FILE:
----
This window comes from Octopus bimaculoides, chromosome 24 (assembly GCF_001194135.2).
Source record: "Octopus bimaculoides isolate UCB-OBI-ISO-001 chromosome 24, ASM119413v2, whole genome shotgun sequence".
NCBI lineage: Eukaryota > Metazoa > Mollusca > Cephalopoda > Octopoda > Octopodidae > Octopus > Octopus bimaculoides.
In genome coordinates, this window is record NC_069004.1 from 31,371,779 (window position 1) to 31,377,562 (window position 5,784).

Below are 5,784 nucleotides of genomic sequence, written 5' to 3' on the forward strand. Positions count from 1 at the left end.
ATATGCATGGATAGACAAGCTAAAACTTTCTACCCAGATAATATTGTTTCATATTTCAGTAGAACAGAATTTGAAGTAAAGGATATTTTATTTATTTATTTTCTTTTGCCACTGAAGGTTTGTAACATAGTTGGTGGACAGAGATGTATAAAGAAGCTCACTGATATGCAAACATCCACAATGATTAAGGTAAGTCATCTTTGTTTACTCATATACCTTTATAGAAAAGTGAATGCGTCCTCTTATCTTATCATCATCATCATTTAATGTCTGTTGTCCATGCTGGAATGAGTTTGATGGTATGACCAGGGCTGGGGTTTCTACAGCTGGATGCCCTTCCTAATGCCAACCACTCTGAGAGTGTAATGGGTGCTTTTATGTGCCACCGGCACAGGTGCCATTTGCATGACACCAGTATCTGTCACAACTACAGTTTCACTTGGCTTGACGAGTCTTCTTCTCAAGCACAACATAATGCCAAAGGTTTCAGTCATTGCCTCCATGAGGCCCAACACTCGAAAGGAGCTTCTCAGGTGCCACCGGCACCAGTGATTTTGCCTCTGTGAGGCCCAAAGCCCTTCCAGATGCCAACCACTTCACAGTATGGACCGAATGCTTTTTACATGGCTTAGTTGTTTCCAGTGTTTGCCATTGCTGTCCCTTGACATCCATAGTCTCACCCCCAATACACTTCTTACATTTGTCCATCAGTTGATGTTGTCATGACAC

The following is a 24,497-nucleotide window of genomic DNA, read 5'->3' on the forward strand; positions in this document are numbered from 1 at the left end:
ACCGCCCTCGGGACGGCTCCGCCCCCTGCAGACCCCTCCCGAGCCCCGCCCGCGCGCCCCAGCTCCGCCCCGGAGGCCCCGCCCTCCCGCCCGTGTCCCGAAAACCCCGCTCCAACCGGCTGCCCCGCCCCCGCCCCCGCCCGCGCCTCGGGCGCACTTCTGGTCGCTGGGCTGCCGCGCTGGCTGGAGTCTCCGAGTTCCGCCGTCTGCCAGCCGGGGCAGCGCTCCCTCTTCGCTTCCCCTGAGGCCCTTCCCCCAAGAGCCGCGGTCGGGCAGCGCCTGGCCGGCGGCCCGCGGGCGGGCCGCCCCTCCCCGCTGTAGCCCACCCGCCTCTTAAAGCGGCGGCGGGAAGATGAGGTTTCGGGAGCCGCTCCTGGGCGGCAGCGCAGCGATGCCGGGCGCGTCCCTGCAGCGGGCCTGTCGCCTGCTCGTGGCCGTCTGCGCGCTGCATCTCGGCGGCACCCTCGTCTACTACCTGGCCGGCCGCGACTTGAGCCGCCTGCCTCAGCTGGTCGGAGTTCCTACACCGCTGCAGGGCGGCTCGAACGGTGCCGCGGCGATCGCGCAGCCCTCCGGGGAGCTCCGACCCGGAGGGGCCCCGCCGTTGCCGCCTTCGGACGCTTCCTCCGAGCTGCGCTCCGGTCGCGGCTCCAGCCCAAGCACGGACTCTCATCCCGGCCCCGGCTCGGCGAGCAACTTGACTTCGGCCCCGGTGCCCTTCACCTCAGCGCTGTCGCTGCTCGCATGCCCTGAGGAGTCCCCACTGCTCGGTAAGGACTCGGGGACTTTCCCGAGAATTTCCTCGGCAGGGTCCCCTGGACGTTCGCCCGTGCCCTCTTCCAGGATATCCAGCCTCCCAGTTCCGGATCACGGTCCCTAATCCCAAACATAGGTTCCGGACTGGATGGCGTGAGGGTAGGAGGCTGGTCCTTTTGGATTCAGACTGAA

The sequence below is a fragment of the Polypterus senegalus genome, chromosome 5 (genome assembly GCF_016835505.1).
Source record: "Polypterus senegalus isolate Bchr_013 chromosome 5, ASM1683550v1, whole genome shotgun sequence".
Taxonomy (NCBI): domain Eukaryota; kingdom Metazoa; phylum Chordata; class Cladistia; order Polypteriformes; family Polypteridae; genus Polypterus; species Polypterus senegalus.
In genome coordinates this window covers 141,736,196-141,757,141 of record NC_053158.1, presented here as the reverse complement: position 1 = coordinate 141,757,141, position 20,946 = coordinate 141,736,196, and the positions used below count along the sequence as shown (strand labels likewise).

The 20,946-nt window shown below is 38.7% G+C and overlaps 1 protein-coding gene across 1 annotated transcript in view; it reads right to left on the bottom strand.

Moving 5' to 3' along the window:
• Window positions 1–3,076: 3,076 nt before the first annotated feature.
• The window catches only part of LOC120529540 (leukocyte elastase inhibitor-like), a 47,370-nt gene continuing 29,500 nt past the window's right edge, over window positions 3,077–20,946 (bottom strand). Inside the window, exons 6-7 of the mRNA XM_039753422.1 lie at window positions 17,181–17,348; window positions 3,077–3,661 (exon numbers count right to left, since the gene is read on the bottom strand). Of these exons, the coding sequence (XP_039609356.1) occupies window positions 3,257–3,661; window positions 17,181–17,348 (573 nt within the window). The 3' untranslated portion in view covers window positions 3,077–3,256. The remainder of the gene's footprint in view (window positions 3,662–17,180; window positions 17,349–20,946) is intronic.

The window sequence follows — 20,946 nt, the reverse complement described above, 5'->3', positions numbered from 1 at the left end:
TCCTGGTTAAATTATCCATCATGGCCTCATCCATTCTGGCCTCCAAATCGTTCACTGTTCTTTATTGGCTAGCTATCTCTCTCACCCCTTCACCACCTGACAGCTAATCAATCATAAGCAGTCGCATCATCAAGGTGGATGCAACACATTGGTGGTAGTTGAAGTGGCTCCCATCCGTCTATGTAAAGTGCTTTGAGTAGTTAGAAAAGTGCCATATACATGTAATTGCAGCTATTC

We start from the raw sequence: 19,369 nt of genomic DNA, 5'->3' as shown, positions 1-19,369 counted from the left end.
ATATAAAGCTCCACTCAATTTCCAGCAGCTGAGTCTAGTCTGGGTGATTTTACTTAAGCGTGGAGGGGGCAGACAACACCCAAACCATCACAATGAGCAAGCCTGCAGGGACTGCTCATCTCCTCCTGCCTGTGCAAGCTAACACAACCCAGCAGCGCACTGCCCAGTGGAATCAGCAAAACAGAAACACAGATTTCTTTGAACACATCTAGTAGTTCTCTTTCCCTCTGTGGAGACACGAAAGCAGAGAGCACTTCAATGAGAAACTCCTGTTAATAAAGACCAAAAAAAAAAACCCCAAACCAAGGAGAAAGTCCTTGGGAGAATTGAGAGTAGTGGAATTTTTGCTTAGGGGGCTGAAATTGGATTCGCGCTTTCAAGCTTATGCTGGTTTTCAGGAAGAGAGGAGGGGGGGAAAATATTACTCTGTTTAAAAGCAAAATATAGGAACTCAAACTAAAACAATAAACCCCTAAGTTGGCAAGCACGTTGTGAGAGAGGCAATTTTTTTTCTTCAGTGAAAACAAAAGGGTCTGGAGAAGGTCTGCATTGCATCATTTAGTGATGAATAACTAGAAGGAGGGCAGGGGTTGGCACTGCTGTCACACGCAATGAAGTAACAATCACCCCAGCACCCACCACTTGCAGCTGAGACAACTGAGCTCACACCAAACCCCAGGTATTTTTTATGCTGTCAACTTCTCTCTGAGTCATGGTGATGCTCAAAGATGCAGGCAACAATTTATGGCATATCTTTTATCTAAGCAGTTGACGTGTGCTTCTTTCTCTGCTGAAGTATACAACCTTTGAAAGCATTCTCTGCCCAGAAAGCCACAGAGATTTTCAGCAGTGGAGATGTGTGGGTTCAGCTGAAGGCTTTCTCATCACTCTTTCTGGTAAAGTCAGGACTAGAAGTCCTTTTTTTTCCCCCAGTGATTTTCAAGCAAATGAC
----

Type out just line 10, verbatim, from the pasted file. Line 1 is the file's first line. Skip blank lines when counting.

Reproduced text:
Source record: "Polypterus senegalus isolate Bchr_013 chromosome 5, ASM1683550v1, whole genome shotgun sequence".